Turks always seem to be in a rush, but will stop and talk for hours over a glass of tea or cup of coffee.  They are trusting to a fault and can always be counted on to come through on a promise, in┼čallah, in God's Time, of course.  They will cut in front of you in line at the Bank, Electric Company, or McDonalds, not because they are rude, but because they are in a hurry and would not presume to hurry you along, allowing you to relax and take your time.  Young people offer their seats to elders.  Men kiss each other on the cheek and hold hands as a sign of respect and close friendship.  They adore and spoil their children.

But, they can be aggressive, especially behind the wheel of a car.  I think it is the only place where they can still display their ancient warrior culture.  The Turks are, after all, some of the greatest warriors of all time.

When you visit Turkiye, you are immediately immersed in history.  The most ancient settlements yet discovered are just outside of Konya.  The Aegean and Mediterranean Coastlines are dotted with hundreds of Greek, Roman and Lycian ruins. 

Within a short drive from where I lived are the churches mentioned in John's Revelation, two of the Wonders of the Ancient World, and the Walls of Troy.  Large cities host museums and sites from pre-history, Archaic, Greek, Roman, Byzantine, Seljuk, and Ottoman times.

 

 

The History


When I had a chance to look around Turkiye, I found that I was surrounded by History.  Everywhere I turned, there was a museum or ruin.  Five of the churches mentioned in John's Revelation were within easy driving distance, Laodicea was a pretty long trip .  I was living in the seventh, Smyrna.  Museums were all over the place covering every time period of Asia Minor.  Troy was just up the coast, though I didn't see it until my second tour.  One of the best purchases I made while there was a map of the Aegean Coast and a book called Ancient Ruins of Turkey.  I began to travel.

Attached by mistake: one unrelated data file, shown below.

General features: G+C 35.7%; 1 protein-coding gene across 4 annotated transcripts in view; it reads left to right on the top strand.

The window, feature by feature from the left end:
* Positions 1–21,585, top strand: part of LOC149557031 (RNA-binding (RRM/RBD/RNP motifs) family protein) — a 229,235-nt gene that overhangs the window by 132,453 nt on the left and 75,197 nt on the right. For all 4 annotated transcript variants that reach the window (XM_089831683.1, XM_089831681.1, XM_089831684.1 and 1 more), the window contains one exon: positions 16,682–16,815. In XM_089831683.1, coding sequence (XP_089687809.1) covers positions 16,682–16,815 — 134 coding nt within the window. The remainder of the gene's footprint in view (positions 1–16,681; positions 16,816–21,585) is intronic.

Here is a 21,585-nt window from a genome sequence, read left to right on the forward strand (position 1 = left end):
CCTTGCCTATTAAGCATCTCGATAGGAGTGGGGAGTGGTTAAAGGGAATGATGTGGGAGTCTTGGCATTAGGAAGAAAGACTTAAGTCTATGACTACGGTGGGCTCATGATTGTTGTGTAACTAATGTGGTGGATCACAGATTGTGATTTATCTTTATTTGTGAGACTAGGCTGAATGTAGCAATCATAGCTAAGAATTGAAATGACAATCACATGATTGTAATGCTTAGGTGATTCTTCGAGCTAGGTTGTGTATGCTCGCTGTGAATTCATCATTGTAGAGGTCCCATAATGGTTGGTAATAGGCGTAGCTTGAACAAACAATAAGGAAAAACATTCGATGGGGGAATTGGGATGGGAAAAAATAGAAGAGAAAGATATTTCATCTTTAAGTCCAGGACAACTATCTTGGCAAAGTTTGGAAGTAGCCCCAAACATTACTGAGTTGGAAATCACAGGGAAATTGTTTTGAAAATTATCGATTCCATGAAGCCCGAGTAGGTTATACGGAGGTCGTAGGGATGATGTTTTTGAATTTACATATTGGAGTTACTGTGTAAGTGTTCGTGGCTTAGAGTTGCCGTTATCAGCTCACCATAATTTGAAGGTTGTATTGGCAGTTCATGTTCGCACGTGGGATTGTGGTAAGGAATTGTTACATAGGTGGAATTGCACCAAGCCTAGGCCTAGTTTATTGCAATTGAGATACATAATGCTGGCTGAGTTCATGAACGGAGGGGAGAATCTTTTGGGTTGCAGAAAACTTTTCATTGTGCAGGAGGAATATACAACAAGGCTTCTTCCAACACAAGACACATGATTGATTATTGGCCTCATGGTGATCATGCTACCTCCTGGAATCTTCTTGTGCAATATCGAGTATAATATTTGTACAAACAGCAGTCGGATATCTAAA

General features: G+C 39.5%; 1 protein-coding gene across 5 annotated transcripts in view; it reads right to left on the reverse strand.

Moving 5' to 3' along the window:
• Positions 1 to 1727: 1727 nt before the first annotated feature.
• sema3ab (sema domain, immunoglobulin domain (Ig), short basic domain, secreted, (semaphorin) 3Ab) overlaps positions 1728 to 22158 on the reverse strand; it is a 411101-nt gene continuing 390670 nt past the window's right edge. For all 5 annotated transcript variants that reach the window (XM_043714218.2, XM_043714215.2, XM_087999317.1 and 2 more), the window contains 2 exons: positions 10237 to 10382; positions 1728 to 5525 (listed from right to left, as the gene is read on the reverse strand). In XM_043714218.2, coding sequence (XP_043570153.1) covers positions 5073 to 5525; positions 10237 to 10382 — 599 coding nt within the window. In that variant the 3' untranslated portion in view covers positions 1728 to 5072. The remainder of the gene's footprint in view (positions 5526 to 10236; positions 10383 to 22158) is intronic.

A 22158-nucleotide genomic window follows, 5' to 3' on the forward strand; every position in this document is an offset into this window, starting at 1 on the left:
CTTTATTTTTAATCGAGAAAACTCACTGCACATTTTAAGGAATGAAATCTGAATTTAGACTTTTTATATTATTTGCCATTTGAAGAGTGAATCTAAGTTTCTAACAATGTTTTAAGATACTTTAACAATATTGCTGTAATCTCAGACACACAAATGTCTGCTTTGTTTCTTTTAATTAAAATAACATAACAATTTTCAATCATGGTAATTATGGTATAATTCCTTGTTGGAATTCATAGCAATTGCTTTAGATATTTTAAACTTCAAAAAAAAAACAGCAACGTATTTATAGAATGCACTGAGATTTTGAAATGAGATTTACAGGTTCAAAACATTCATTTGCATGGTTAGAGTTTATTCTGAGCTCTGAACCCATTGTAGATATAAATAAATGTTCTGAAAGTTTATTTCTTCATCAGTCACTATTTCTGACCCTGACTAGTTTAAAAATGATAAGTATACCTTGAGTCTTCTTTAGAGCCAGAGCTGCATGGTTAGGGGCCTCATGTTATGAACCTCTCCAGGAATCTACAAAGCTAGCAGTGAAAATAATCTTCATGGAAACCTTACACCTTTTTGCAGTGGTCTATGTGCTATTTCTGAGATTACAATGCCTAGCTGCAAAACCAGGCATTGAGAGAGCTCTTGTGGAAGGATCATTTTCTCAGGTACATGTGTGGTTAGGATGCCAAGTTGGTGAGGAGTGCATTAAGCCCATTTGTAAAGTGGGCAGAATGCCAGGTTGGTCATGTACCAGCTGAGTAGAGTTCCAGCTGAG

My process began to look like this:

  • Buy a book on a site, study during the week,

  • grab a bus to the closest town (Lutfen Efendum, Selcuk getmek istiyorum.),

  • find a place to stay (Afedersinez Agabey, iyi otel nerede var mi?),

  • visit the archaeology museum (arkeoloji muzesi),

  • and then head to the site. 

I would study the site the first day, reading about each stop.  The next day was for serious photography; no reading, just shooting.  I could never find balance at first.  I'd either study and forget to shoot, or shoot and never learn a thing.  My first trip, to Ephesus, was a mess.

By Pergamum, I had perfected my process.

Troy was a whole different story.

 

 

Traveling Turkiye

Travel in Turkiye is always an adventure and you must be flexible.  My weekends and holidays were spent combing the countryside for ruins, beaches, and hiking trails.  First I'd map out where I wanted to go, then catch a taxi to the Autobus Garage, tell the kids where I wanted to go, hop on the newest looking bus headed that way, pay my ticket, and sit back for scenery and map checks.